34. ME Definition - Nightingale - PDF pg. 6
  35. What Is ME? - Disease course and clinical subtypes - A rainbow at night
  36. ME Association Survey Report, 2010
  37. Can Blood Transfusions Cause ME/CFS? - Massachusetts CFIDS/ME & FM Association
  38. Tired or Toxic? Chronic Fatigue Syndrome and Environmental Toxicity - Michael A. Schmidt - ProHealth
  39. Toxic causes of CFS - the more I ask, the more I find! - Dr.
  40. Chronic exposure to organophosphates: background and clinical picture - Robert Davies, Ghouse Ahmed & Tegwedd Freer
  41. What Is ME? - Disease course and clinical subtypes - A rainbow at night
  42. What Is ME? - Disease course and clinical subtypes - A rainbow at night
  43. What Is ME? - Disease course and clinical subtypes - A rainbow at night
  44. Seven genomic subtypes of chronic fatigue syndrome/myalgic encephalomyelitis: a detailed analysis of gene networks and clinical phenotypes - JCP Online
  45. Onset Patterns of Chronic Fatigue Syndrome and Myalgic Encephalomyelitis: A Mixed Method Approach - Meredyth Evans - DePaul University
  46. Vagus nerve infection hypothesis - MEpedia
  47. Chronic Fatigue Syndrome - Cleveland Clinic
  48. Chronic fatigue syndrome/myalgic encephalomyelitis (CFS/ME) is associated with pandemic influenza infection, but not with an adjuvanted pandemic influenza vaccine. - PubMed
  49. Myalgic encephalomyelitis, chronic fatigue syndrome: An infectious disease. Myalgic encephalomyelitis, chronic fatigue syndrome: An infectious disease. RA Underhill - PubMed
  50. Genome-wide association analysis identifies genetic variations in subjects with myalgic encephalomyelitis/chronic fatigue syndrome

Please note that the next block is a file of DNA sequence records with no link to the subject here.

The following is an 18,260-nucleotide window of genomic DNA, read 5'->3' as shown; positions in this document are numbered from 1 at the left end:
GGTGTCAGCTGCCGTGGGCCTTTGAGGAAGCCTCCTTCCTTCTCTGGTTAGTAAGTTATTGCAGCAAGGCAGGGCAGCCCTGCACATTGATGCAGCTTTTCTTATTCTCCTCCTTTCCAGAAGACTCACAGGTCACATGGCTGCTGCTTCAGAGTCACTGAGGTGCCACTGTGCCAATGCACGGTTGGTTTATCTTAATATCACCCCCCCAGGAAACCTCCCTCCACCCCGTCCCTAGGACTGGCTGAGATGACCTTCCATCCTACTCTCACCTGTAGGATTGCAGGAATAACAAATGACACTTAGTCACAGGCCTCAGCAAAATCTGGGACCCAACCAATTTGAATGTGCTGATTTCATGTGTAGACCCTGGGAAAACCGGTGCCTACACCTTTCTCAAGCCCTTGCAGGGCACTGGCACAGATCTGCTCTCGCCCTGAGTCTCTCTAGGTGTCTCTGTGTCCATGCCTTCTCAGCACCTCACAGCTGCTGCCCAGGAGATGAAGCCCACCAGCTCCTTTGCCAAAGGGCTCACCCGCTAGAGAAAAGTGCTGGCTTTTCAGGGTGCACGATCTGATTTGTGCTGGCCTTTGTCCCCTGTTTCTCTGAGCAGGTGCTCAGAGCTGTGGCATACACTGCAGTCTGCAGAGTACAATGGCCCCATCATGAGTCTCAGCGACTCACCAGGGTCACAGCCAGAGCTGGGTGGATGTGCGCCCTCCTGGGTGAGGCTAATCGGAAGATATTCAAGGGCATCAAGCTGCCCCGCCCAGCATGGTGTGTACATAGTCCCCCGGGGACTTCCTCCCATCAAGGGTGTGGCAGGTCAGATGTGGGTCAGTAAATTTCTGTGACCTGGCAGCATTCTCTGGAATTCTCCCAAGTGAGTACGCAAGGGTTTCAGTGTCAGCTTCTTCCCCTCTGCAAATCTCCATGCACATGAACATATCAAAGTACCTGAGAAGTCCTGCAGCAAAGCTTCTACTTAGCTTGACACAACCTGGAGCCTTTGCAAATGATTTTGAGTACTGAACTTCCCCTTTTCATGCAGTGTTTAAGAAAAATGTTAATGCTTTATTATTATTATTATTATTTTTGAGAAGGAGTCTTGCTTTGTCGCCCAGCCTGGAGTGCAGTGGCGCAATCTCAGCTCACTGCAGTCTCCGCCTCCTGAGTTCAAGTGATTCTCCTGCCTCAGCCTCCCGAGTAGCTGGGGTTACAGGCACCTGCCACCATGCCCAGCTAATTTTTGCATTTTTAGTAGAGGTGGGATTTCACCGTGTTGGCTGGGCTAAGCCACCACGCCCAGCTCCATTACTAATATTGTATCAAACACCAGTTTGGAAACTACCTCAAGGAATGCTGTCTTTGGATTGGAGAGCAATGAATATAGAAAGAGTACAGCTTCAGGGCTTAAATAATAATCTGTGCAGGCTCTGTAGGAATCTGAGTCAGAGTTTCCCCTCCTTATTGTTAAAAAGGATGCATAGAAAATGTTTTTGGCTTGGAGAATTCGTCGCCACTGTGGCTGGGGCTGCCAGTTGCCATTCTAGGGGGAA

51. Klimas ME/CFS Genes Study - Face Book - Video
  52. Cytokine expression provides clues to the pathophysiology of Gulf War illness and myalgic encephalomyelitis - ScienceDirect
  53. Chronic Fatigue Syndrome/Myalgic Encephalomyelitis and the Potential Role of T Cells - Biological Markers and Guided Therapy, Vol. 1, 2014, no. 1, 25 -38 - PDF
  54. Coxsackie B viruses and myalgic encephalomyelitis.
  55. Ramsay Research Team 5 – The Potential Role of HHV-6 in ME/CFS
  56. Association of active human herpesvirus-6, -7 and parvovirus b19 infection with clinical outcomes in patients with myalgic encephalomyelitis/chronic fatigue syndrome.
  57. Chlamydia Pneumoniae - Stanford Myalgic Encephalomyelitis/Chronic Fatigue syndrome Initiative
  58. CSF Oligoclonal Banding - NY Times
  59. Myalgic Encephalomyelitis: The medical facts - What causes Myalgic Encephalomyelitis? Are there outbreaks of M.E.?
  60. Two age peaks in the incidence of chronic fatigue syndrome/myalgic encephalomyelitis: a population-based registry study from Norway 2008-2012 - BMC Medicine
  61. Chronic fatigue syndrome (CFS) or myalgic encephalomyelitis (ME) is different in children compared to in adults: a study of UK and Dutch clinical cohorts. BMJ Open - PubMed

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From MEpedia, a crowd-sourced encyclopedia of ME and CFS science and history